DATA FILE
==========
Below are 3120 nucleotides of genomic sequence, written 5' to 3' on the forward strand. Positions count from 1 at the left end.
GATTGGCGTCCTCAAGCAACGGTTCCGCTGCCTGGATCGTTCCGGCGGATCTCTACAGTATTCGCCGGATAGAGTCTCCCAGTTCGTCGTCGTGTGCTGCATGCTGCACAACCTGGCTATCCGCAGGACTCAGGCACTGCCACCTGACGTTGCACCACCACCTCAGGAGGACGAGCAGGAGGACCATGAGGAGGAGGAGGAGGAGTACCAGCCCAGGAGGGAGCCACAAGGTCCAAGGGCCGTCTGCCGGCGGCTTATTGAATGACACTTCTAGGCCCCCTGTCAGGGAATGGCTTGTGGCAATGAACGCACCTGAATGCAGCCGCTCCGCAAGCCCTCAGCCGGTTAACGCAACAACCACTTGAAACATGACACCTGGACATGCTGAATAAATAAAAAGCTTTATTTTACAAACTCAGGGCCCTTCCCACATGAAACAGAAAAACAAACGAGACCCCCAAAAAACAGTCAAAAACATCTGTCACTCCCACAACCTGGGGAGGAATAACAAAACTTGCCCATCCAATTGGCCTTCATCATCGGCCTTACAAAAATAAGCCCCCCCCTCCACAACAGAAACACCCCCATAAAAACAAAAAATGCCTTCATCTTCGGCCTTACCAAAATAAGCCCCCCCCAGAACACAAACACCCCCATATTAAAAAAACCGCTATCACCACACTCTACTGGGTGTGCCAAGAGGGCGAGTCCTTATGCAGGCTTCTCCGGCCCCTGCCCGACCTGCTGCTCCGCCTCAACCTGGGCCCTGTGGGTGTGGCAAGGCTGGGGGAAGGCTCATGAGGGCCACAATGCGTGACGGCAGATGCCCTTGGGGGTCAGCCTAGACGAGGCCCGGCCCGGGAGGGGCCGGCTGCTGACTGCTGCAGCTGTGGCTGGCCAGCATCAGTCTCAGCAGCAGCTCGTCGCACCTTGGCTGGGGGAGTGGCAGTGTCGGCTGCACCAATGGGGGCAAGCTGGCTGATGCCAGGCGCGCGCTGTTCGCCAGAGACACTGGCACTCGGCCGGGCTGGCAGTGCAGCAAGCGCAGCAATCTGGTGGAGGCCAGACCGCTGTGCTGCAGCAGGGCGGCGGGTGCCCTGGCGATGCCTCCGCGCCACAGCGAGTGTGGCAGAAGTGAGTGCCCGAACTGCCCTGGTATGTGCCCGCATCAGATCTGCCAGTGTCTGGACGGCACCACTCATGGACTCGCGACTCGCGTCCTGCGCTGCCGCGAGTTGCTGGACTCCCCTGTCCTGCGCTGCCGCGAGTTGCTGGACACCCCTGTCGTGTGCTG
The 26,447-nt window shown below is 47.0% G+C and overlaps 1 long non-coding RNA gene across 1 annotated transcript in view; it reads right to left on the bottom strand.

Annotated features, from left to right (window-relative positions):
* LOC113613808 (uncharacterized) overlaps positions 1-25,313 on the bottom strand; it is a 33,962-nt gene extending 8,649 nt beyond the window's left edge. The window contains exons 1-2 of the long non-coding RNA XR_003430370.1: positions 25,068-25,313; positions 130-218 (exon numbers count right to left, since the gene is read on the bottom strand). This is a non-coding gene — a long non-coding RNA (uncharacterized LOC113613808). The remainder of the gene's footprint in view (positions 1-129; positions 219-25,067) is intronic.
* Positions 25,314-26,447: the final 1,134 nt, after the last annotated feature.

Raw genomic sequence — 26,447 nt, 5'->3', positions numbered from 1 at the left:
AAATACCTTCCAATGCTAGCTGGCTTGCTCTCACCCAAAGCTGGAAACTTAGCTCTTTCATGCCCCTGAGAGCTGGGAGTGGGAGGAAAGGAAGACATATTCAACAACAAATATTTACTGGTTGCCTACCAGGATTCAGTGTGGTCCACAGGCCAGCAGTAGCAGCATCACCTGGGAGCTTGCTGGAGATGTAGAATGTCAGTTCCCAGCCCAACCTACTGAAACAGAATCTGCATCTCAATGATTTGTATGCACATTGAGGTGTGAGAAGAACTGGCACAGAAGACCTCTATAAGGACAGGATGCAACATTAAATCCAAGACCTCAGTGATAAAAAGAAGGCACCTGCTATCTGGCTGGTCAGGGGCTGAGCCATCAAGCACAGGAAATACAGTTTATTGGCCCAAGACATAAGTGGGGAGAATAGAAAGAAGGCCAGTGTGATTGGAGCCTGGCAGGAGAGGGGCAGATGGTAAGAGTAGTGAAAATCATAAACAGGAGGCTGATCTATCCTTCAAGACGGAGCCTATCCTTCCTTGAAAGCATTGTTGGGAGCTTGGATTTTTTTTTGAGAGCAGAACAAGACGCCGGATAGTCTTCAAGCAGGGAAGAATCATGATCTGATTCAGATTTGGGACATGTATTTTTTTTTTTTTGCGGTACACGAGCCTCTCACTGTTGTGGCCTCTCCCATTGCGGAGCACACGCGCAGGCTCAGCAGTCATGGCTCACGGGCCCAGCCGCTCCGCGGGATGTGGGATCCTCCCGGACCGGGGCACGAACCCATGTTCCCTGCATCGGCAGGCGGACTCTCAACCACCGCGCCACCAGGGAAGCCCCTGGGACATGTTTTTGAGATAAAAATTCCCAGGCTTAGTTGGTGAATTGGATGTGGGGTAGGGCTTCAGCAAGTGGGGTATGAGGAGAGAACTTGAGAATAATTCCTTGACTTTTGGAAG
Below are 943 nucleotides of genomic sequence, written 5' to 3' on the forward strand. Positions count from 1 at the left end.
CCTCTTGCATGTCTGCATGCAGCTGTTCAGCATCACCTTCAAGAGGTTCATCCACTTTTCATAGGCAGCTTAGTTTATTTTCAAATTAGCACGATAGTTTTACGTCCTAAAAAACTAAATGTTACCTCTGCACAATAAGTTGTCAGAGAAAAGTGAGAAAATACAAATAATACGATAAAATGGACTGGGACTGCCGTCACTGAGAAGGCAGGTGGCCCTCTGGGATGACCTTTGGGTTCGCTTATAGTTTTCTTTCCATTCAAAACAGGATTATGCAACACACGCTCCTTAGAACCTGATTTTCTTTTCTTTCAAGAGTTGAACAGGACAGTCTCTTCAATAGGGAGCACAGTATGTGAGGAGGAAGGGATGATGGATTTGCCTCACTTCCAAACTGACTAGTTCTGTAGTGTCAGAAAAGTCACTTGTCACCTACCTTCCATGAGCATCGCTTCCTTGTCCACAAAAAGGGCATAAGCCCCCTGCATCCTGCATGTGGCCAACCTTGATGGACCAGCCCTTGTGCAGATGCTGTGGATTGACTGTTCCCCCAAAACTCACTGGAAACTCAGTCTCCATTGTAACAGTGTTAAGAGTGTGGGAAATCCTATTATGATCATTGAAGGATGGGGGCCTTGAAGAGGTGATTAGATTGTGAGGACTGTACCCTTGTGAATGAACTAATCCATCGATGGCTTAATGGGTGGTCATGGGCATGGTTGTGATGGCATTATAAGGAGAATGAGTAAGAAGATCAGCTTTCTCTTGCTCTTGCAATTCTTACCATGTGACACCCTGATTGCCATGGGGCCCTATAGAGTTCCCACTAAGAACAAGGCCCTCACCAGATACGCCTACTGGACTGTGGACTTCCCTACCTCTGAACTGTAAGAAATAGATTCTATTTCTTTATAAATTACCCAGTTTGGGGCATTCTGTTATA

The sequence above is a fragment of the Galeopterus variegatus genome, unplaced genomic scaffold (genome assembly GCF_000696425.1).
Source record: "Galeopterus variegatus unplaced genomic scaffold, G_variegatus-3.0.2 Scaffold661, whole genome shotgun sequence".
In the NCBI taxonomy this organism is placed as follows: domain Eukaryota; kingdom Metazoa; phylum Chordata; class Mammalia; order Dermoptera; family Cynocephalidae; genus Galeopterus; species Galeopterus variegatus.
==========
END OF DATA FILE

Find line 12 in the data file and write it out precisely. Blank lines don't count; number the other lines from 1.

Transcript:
Source record: "Galeopterus variegatus unplaced genomic scaffold, G_variegatus-3.0.2 Scaffold661, whole genome shotgun sequence".